Sleep On It or Sleep On It Twice for Maximum Collaborative Results!

Posted on by Brandon Klein


So much information is thrown at participants in a session through activity, exercise, and interactions that it can be overwhelming and frustrating to try to real-time process and develop innovative solutions. Although we have become accustomed to functioning on little-to-no-sleep, there is an “incubation” stage to the innovative thought process that is necessary for the illumination and translation of a solution.



Build into the design an “incubation” phase. The ability to go and ‘sleep on it’ allows minds to work problems subconsciously and creates a different way for ‘aha’s’ to happen.

This could be as matter of fact as an end of day activity that is left unresolved purposely to carry over into the next day. We frequently give instructions at the end of the Focus day to not talk about the problems the company is facing over dinner. Put it out of mind. Then, when the participants retire for the evening, they are to put a pad of paper by the bed. Upon waking, they are to write down the first thing that comes to mind about the work that will have to be done and bring that paper with them. We have done this with quotes they can ponder as well.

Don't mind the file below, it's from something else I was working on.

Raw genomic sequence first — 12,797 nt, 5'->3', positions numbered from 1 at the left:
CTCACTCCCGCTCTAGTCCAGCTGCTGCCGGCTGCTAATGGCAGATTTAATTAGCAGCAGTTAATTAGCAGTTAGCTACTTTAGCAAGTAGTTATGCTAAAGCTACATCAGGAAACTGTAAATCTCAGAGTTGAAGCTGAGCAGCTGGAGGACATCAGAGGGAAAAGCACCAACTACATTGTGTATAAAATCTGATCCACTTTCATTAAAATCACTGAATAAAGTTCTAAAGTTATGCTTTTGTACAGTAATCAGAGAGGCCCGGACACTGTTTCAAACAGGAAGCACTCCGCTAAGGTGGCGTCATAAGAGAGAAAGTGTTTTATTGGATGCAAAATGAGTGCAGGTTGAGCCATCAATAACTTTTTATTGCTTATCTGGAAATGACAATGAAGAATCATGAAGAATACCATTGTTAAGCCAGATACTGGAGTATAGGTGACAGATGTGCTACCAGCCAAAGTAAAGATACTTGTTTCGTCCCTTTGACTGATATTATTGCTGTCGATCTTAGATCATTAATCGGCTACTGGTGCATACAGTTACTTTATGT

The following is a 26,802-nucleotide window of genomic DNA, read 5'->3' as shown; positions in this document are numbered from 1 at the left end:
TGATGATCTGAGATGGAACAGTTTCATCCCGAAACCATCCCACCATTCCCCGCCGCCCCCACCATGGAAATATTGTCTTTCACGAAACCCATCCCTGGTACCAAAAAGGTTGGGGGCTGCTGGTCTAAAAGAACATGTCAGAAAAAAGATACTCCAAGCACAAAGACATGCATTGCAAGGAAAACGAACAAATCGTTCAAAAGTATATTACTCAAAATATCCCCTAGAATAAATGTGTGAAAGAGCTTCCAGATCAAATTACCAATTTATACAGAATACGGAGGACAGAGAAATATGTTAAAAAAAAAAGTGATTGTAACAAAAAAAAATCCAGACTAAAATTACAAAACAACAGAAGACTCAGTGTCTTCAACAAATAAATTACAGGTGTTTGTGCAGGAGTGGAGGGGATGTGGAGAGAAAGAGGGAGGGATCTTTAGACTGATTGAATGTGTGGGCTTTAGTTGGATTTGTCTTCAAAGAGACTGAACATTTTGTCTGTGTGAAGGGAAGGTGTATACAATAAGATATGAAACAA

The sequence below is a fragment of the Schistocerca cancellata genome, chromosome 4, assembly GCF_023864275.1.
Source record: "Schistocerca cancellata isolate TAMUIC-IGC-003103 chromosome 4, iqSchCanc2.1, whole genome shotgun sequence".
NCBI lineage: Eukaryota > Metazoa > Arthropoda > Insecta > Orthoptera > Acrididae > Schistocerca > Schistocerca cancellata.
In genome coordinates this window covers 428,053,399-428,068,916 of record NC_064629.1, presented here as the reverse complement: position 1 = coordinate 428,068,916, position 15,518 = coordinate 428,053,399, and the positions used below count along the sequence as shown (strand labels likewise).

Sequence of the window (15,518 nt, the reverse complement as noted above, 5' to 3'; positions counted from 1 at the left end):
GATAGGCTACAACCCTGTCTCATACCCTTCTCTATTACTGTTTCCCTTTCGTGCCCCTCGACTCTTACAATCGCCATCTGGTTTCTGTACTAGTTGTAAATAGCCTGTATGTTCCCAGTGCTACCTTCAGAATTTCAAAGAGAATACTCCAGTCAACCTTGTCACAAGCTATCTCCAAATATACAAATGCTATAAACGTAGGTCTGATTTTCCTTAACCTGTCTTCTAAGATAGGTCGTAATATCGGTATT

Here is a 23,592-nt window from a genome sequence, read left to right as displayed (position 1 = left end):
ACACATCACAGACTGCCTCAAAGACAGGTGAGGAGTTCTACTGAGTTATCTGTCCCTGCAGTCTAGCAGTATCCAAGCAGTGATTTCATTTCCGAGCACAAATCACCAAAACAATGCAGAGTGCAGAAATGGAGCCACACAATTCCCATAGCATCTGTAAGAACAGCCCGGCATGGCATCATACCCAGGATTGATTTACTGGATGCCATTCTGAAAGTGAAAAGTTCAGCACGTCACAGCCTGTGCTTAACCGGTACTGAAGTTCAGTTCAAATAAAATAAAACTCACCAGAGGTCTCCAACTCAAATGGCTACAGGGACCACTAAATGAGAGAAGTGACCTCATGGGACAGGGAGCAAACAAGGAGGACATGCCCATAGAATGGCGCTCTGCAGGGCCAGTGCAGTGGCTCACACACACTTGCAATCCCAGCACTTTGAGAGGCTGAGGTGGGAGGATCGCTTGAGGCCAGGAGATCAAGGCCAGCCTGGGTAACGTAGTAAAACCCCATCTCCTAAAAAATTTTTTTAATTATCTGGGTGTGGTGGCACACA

A more subtle effect is to build reflection time into the day. This is not meant to be phone time or idle chat time that enables the participant to run from processing, but reflection, incubation, and process time. This is extremely important for introverts, for whom the ASE is Introvert Hell.

Part of why this works is paying attention to the natural rhythms of the human body. “Nurturing creativity and productivity means honoring natural cycles instead of flattening them with repetitive tasks and confining cubicles. It means more short breaks, more mid-day exercising. The workplace of the future may even see more napping. Dr. Goldberger, for his part, thinks leaders should seek richer, more biological measurements of their firms, such as tracking information flows and adaptability to change. They should maintain fractal structures that distribute information in all directions. They should avoid the kind of round-and-round dithering that depresses firms as well as people. In the corporate as well as the corporeal world, he notes, regimentation is a pathology.” (Tom Petzinger, The Wall Street Journal 4/30/99)